By Melissa Magsaysay
Los Angeles Times
LOS ANGELES – These days, pop stars’ outlandish get-ups sometimes eclipse their music, making them seem more like sideshow attractions than serious musicians.
So it’s almost a surprise to know there are still some singers who can maintain enviable chic.
Keri Hilson is one of those singers. The 28-year-old stunner turns a few heads when she walks through the pool area of the Hollywood Roosevelt Hotel for an interview on a recent sunny weekday morning.
Hilson commands attention not only for her looks but also for her place in the R&B and pop worlds as a songwriter and Grammy-nominated singer. (She was in contention last year for best new artist and best rap/sung collaboration for “Knock You Down” with Kanye West and Ne-Yo and performed at this year’s official post-Grammy party Sunday night alongside the Roots.)
It also doesn’t hurt that she is statuesque, has a perfectly coiffed bright honey-blond bob and has limbs so long and toned that she hardly needs the extra height her Report Signature 5-inch black platform wedges give her. (And, OK, maybe wearing a fuchsia bodysuit at 10 a.m. could also have something to do with all the necks craned in her direction.)
Hilson’s lithe 5-foot-9 frame came from a childhood spent swimming regularly in her hometown of Decatur, Ga. At 14, she went on to compete in the U.S. Junior Nationals.
Her involvement in swimming and basketball also dictated her early look, influencing the self-proclaimed tomboy to sport baggy pants and plaid shirts rather than the look-at-me platform shoes and fine jewelry she dons today.
“Growing up, I was a lot more boyish,” says Hilson, who at this point has swaddled herself in a bathrobe for warmth and comfort, covering up her Brian Lichtenberg body suit and black suspender trousers from Hollywood Boulevard boutique Lallure.
“I only shopped in the men’s department of Rich’s and Macy’s. My mom would drop me off in the men’s section and do her shopping in the women’s section.”
Hilson’s preference for men’s khakis, plaid button-down flannels and polo shirts as a teenager was also a reflection of the musicians (and fellow Georgians) she listened to growing up.
“TLC had a lot to do with bringing back the tomboy look,” she says. “The ‘90s was an era of mixing masculine and feminine. You might wear a cutoff shirt and show your girlie parts but then sag your jeans. I always loved the blend of hard and soft. Like, ‘OK, if I’m showing this, then I’m not showing this.’”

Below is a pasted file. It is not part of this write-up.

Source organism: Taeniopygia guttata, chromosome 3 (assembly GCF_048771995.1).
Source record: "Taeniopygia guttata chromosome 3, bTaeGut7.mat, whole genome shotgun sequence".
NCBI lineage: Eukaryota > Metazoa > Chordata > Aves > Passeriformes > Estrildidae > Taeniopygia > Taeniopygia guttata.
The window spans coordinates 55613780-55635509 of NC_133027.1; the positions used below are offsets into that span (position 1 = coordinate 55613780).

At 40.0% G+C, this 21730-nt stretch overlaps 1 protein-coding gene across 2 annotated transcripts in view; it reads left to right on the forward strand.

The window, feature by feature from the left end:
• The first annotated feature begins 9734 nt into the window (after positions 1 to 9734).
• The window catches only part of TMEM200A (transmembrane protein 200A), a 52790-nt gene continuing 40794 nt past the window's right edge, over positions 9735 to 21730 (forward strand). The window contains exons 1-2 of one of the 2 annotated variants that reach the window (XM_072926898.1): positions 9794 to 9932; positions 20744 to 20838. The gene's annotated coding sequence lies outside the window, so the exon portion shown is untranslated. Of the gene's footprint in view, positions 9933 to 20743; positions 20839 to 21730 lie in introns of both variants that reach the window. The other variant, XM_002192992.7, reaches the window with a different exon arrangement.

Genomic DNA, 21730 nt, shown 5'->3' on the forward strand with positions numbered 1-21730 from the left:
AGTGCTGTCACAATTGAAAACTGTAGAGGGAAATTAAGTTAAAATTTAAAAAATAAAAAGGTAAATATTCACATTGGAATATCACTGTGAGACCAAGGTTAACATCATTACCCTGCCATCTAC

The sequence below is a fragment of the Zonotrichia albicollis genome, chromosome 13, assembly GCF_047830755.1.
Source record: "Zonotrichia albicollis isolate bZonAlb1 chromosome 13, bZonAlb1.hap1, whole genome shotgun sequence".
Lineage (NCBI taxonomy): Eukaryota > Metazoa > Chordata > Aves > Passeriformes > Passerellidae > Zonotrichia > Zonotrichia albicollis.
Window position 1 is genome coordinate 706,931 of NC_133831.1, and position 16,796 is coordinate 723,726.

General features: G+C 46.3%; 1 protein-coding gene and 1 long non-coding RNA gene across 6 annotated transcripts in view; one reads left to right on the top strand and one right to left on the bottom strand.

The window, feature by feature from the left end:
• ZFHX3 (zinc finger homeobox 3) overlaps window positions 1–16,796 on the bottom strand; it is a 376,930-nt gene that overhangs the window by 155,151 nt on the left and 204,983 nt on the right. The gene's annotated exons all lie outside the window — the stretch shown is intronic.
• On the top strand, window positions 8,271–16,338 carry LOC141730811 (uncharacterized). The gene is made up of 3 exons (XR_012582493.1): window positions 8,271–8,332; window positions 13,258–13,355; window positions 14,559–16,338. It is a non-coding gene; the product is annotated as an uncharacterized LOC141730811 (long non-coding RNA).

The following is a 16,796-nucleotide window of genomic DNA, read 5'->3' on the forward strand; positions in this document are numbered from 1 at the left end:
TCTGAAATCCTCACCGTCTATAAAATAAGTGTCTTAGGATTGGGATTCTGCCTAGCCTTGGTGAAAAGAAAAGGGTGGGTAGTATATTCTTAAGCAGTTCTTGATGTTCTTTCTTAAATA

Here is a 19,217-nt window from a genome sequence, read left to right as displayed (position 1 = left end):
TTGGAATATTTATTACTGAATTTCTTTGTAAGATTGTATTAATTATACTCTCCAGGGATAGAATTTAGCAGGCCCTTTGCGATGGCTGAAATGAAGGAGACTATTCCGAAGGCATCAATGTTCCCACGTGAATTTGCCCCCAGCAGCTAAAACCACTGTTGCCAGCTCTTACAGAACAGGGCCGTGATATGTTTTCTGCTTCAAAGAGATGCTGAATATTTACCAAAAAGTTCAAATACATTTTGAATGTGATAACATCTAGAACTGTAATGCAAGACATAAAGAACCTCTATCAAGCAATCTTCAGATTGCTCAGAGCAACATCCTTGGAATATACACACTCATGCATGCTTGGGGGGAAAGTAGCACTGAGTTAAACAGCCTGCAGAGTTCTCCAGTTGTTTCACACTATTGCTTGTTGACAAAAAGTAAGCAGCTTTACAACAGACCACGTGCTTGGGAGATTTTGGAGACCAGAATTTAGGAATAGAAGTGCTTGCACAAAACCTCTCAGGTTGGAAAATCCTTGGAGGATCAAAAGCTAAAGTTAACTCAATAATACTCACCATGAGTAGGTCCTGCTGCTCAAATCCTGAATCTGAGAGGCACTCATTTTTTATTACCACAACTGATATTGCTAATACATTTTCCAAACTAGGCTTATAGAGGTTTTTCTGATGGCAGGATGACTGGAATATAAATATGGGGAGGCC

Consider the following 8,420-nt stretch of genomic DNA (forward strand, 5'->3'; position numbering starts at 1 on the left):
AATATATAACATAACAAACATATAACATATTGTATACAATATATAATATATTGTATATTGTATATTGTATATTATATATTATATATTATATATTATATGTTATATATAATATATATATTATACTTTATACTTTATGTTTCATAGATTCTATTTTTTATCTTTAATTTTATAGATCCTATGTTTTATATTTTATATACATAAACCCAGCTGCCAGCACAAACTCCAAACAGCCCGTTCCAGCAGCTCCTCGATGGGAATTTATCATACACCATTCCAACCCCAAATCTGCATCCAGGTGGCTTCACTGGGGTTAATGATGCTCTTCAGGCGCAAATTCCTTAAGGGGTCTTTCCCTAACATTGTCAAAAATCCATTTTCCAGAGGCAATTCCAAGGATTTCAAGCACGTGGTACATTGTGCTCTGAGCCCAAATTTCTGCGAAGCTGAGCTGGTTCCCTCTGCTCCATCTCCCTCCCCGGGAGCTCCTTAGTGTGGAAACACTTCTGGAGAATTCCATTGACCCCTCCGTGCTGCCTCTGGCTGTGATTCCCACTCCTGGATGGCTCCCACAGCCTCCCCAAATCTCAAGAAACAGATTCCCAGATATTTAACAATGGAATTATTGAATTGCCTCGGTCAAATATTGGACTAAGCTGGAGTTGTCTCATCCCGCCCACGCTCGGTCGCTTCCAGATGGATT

It wasn’t until she dived head first into music – majoring in theater and performing regularly at Emory University – that her current look started to emerge.
“My style is always a good blend of edge and spunkiness and grace,” says Hilson, who loves really bold, angular prints and is obsessed with houndstooth.
She collects it in all forms, including scarves and armchairs, and has worn the print in every one of her videos. She even incorporated it into album covers and the background of her Twitter page.
Hilson describes her day-to-day look as “spunky with hard lines and polish.” Case in point: She favors Dsquared’s sharp street-aesthetic, oversized sunglasses.
Gucci sunglasses are also a mainstay, but at the moment she loves a huge square pair from Grey Ant), flat boots from Miu Miu and accessories from designer Melody Ehsani, with whom Hilson collaborated to create a gold “No Boys Allowed” pendant in honor of her new album.
Onstage – where she has been a lot lately, promoting the new album and the single “Pretty Girl Rock,” an anthem encouraging women to be confident with their looks – Hilson’s style is drastically different from her everyday look. “Onstage, I’m the superhero version of myself,” she says. “When I perform, there’s more leather and a lot of black, very strong pieces.” The style is more an extension of her sound than a costume teetering on performance art, a la Lady Gaga or Cher.
“I dress a lot stronger because that’s the way I feel my music is. In my everyday life, I’m more relaxed and carefree, but when it comes to music and relationships, I am really strong-willed. My (onstage) clothes are almost like putting on body armor,” she says. There’s that hard and soft again.
One of her softer, more fashion-y moments came at last year’s CFDA/Vogue Fashion Fund Awards, which she attended with designer Chris Benz, wearing a single-sleeve, brown, blue and marigold circular print dress from Benz’s spring 2011 collection.
It’s no surprise that Hilson is a fan of Benz’s uber-colorful graphic prints and bold and quirky sensibility. And the admiration is mutual.
“Keri is such a confident, talented woman that her personality and beauty really shine through. She knows how to really wear clothes,” Benz says.
The onetime tomboy also represents a global beauty brand as the face of Avon’s Imari fragrance, joining the ranks of the company’s other celebrity reps: Reese Witherspoon, Derek Jeter, Fergie and Zoe Saldana.
“The idea behind Avon is very empowering. They allow women of all backgrounds, colors and sizes to be entrepreneurs,” Hilson says. “It’s the same message in ‘Pretty Girl Rock’; no matter what society says, whether we’re too big, too thin, too light, too dark, we deserve to feel beautiful. And that makes this more gratifying to me.”
The beauty deals, red carpet ensembles and time spent in the hair and makeup chair do take her far from her days of baggy pants and basketball shorts.
“It is very ironic,” Hilson says through a characteristic wide grin. “My family laughs all the time, they ask me, ‘Hmm, do you really like those heels? Or are you just buying them just because?’
“I say, ‘No, I actually really like them, thank you.’ I can appreciate them. I don’t like the way they feel, but I can appreciate a good heel. The tomboy part of me is still very much present, but as undertones. I’m grown now, and I want to look womanly.”